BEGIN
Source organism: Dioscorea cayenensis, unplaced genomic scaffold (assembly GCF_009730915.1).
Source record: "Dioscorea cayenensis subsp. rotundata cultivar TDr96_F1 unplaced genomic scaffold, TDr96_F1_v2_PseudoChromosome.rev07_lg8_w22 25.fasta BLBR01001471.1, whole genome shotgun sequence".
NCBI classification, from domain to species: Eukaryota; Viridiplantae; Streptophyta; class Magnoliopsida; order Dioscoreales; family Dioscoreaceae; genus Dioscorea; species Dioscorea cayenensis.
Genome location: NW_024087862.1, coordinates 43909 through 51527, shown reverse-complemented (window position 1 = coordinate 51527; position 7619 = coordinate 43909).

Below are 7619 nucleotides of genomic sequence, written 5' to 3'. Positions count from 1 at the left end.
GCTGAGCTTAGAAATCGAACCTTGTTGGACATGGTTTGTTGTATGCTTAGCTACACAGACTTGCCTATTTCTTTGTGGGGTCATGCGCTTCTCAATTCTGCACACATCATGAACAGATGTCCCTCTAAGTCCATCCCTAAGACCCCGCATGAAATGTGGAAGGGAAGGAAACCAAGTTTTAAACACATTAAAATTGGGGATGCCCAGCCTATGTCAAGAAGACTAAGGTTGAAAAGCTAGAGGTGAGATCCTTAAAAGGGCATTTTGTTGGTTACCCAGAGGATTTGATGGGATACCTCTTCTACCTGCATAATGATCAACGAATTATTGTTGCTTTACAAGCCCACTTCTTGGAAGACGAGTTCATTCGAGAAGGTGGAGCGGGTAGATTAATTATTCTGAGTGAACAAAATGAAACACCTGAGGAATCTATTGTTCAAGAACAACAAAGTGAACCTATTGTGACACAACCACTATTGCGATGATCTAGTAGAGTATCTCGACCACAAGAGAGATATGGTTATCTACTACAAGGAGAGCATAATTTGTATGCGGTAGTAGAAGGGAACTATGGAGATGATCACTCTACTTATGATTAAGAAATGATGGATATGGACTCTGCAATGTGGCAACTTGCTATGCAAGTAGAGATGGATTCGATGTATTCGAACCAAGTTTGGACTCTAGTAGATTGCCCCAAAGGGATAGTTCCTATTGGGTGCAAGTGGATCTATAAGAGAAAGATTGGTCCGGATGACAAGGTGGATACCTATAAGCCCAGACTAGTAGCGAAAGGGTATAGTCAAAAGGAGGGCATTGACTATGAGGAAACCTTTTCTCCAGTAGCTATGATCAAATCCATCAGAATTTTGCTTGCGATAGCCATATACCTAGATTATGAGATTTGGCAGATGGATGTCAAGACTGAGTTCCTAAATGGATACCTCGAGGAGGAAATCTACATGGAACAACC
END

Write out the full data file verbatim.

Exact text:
Source organism: Dioscorea cayenensis, unplaced genomic scaffold (assembly GCF_009730915.1).
Source record: "Dioscorea cayenensis subsp. rotundata cultivar TDr96_F1 unplaced genomic scaffold, TDr96_F1_v2_PseudoChromosome.rev07_lg8_w22 25.fasta BLBR01001471.1, whole genome shotgun sequence".
NCBI classification, from domain to species: Eukaryota; Viridiplantae; Streptophyta; class Magnoliopsida; order Dioscoreales; family Dioscoreaceae; genus Dioscorea; species Dioscorea cayenensis.
Genome location: NW_024087862.1, coordinates 43909 through 51527, shown reverse-complemented (window position 1 = coordinate 51527; position 7619 = coordinate 43909).

Below are 7619 nucleotides of genomic sequence, written 5' to 3'. Positions count from 1 at the left end.
GCTGAGCTTAGAAATCGAACCTTGTTGGACATGGTTTGTTGTATGCTTAGCTACACAGACTTGCCTATTTCTTTGTGGGGTCATGCGCTTCTCAATTCTGCACACATCATGAACAGATGTCCCTCTAAGTCCATCCCTAAGACCCCGCATGAAATGTGGAAGGGAAGGAAACCAAGTTTTAAACACATTAAAATTGGGGATGCCCAGCCTATGTCAAGAAGACTAAGGTTGAAAAGCTAGAGGTGAGATCCTTAAAAGGGCATTTTGTTGGTTACCCAGAGGATTTGATGGGATACCTCTTCTACCTGCATAATGATCAACGAATTATTGTTGCTTTACAAGCCCACTTCTTGGAAGACGAGTTCATTCGAGAAGGTGGAGCGGGTAGATTAATTATTCTGAGTGAACAAAATGAAACACCTGAGGAATCTATTGTTCAAGAACAACAAAGTGAACCTATTGTGACACAACCACTATTGCGATGATCTAGTAGAGTATCTCGACCACAAGAGAGATATGGTTATCTACTACAAGGAGAGCATAATTTGTATGCGGTAGTAGAAGGGAACTATGGAGATGATCACTCTACTTATGATTAAGAAATGATGGATATGGACTCTGCAATGTGGCAACTTGCTATGCAAGTAGAGATGGATTCGATGTATTCGAACCAAGTTTGGACTCTAGTAGATTGCCCCAAAGGGATAGTTCCTATTGGGTGCAAGTGGATCTATAAGAGAAAGATTGGTCCGGATGACAAGGTGGATACCTATAAGCCCAGACTAGTAGCGAAAGGGTATAGTCAAAAGGAGGGCATTGACTATGAGGAAACCTTTTCTCCAGTAGCTATGATCAAATCCATCAGAATTTTGCTTGCGATAGCCATATACCTAGATTATGAGATTTGGCAGATGGATGTCAAGACTGAGTTCCTAAATGGATACCTCGAGGAGGAAATCTACATGGAACAACC